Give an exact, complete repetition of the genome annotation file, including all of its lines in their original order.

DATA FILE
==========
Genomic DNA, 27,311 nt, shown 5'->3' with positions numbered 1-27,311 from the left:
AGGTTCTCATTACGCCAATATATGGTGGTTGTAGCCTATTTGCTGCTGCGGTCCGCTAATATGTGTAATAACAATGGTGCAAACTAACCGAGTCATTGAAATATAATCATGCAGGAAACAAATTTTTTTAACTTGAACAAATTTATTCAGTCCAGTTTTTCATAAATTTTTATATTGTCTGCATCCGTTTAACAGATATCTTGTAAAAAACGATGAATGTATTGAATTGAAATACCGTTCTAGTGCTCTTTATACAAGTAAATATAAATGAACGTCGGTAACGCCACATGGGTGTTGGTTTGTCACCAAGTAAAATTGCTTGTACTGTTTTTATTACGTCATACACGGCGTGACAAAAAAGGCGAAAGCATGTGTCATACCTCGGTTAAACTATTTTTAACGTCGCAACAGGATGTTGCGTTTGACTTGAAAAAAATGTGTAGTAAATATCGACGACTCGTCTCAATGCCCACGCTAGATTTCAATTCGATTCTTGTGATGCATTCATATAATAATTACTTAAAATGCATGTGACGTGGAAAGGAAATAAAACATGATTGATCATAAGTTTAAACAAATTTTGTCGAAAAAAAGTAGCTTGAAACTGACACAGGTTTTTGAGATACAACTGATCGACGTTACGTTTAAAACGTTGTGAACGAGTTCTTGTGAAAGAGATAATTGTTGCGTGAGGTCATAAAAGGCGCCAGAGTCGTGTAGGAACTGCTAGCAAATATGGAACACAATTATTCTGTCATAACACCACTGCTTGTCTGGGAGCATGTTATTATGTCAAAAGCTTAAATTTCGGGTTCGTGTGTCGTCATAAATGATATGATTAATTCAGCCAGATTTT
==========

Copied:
Genomic DNA, 27,311 nt, shown 5'->3' with positions numbered 1-27,311 from the left:
AGGTTCTCATTACGCCAATATATGGTGGTTGTAGCCTATTTGCTGCTGCGGTCCGCTAATATGTGTAATAACAATGGTGCAAACTAACCGAGTCATTGAAATATAATCATGCAGGAAACAAATTTTTTTAACTTGAACAAATTTATTCAGTCCAGTTTTTCATAAATTTTTATATTGTCTGCATCCGTTTAACAGATATCTTGTAAAAAACGATGAATGTATTGAATTGAAATACCGTTCTAGTGCTCTTTATACAAGTAAATATAAATGAACGTCGGTAACGCCACATGGGTGTTGGTTTGTCACCAAGTAAAATTGCTTGTACTGTTTTTATTACGTCATACACGGCGTGACAAAAAAGGCGAAAGCATGTGTCATACCTCGGTTAAACTATTTTTAACGTCGCAACAGGATGTTGCGTTTGACTTGAAAAAAATGTGTAGTAAATATCGACGACTCGTCTCAATGCCCACGCTAGATTTCAATTCGATTCTTGTGATGCATTCATATAATAATTACTTAAAATGCATGTGACGTGGAAAGGAAATAAAACATGATTGATCATAAGTTTAAACAAATTTTGTCGAAAAAAAGTAGCTTGAAACTGACACAGGTTTTTGAGATACAACTGATCGACGTTACGTTTAAAACGTTGTGAACGAGTTCTTGTGAAAGAGATAATTGTTGCGTGAGGTCATAAAAGGCGCCAGAGTCGTGTAGGAACTGCTAGCAAATATGGAACACAATTATTCTGTCATAACACCACTGCTTGTCTGGGAGCATGTTATTATGTCAAAAGCTTAAATTTCGGGTTCGTGTGTCGTCATAAATGATATGATTAATTCAGCCAGATTTT